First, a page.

The Lunigiana or Lunesana is a historical territory of Italy, which today falls between Tuscany and Liguria. Its borders derive from the ancient Roman settlement, later the medieval diocese of Luni, which no longer exists.
It takes its name from Luni, a Roman town, perhaps pre-dated by an Etruscan settlement, which became the principal urban center on the northern Tuscan coast. Some contend that the name Luni refers to the moon. Others maintain, though little or no evidence exists, that the region was populated by those who worshiped the moon. As if to unite history and myth, the symbol of contemporary Lunigiana is a crescent moon held in the claw of a bear.
During the Middle Ages, there were 160 castles in Lunigiana, only thirty of which have reached our times in a good state of preservation. It was in these castles that Dante found respite during his stay in Lunigiana. The historical origins of these castles date back to times when the Lombards dominated most of the Pianura Padana and, seeking an outlet on the Ligurian/Tuscan coast, they found in the Cisa Pass and the Cerreto Pass, near the town of Fivizzano, the easiest ways to cross the Apennines.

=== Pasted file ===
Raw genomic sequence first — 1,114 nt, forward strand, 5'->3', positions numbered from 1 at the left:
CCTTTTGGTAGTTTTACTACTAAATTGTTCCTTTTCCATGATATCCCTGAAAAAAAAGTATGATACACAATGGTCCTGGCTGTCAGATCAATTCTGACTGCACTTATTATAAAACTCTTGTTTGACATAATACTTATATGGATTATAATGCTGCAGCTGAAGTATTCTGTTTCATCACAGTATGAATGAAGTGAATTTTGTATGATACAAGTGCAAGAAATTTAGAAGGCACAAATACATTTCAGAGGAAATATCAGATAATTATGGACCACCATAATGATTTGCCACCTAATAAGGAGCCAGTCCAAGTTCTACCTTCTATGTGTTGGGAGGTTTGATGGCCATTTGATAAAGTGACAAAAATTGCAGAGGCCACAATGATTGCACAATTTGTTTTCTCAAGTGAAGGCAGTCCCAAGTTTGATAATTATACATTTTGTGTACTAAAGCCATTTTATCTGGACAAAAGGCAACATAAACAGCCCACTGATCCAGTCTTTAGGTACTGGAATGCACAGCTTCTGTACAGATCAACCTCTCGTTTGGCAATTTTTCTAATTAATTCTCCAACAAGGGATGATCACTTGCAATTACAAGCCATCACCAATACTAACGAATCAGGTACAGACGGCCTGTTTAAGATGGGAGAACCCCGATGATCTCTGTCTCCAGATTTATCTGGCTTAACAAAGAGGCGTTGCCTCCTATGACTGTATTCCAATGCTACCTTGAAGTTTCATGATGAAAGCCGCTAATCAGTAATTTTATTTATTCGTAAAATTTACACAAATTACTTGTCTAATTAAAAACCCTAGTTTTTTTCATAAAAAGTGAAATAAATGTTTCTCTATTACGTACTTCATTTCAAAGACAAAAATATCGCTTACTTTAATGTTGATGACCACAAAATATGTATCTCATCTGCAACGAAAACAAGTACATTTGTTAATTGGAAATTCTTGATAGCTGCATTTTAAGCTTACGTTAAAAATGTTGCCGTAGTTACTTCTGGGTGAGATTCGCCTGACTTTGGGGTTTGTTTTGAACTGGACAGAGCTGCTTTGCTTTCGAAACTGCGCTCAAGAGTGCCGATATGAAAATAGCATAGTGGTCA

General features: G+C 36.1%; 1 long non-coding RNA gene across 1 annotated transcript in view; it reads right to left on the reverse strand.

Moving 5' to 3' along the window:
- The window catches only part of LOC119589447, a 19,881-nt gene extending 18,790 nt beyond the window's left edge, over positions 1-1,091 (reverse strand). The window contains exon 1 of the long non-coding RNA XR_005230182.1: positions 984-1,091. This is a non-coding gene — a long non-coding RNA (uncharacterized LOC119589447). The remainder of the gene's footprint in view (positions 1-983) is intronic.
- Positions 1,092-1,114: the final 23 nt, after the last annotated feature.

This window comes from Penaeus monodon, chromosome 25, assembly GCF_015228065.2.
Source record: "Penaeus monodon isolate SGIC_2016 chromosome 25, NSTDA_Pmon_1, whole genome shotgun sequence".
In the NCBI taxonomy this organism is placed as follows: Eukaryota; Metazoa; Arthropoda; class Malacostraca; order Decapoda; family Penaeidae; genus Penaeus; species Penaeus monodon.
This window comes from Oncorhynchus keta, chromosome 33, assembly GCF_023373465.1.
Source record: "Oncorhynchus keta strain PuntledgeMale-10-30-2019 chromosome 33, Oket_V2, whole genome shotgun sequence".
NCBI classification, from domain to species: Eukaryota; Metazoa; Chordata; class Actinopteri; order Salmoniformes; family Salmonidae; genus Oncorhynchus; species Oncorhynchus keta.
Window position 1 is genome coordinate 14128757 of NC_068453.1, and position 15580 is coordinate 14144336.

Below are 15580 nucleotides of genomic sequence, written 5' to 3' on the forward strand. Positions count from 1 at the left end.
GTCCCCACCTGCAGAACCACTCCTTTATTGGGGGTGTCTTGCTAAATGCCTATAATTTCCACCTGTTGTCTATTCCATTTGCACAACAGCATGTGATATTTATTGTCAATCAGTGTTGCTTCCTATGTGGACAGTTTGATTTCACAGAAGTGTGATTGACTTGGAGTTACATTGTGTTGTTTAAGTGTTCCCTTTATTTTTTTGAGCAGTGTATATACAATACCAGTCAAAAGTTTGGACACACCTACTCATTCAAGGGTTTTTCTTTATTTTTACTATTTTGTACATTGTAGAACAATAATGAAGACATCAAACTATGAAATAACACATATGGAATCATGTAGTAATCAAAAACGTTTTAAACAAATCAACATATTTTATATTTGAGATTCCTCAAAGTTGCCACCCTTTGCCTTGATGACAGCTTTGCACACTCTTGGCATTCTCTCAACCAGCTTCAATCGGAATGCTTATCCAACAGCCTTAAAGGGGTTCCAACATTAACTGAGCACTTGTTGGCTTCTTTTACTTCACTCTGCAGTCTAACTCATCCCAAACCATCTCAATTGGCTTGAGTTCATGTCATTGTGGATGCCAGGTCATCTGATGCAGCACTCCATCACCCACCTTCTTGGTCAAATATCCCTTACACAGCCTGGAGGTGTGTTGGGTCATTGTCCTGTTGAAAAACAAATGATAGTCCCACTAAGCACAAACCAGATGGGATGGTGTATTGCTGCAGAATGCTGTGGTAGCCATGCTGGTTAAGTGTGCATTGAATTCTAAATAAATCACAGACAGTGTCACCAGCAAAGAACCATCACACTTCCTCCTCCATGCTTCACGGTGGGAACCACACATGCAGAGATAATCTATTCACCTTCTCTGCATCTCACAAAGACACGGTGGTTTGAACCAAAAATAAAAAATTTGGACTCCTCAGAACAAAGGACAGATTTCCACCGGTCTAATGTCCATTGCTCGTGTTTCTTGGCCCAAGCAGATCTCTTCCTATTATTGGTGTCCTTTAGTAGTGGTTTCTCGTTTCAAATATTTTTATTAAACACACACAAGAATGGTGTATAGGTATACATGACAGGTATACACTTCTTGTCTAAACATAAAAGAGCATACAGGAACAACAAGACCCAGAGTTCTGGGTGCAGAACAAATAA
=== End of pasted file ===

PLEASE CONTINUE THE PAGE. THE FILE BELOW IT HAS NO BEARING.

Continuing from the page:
Some scholars contend that with the growth of flourishing branches of the Malaspina dynasty, the inheritance of Lunigianese feudal territories by the ever contesting large and small branches of the family eventually brought about a diminution of individual holdings causing, in the end, the parceling of fiefdoms into increasingly smaller estates, all of which needed to be protected through the building of castles and other stone fortifications. Thus, through the centuries, many large and small (now picturesque) castles were built in Lunigiana, but at the cost of weakening the overall power of the family at each generation.
These are the castles that you can find in this video
1. Castle Malaspina of Fosdinovo
2. Fortress of Verrucola, Fivizzano
3. Castle of Bastia
4. Castle Malaspina of Tresana
5. Castle Malaspina of Mulazzo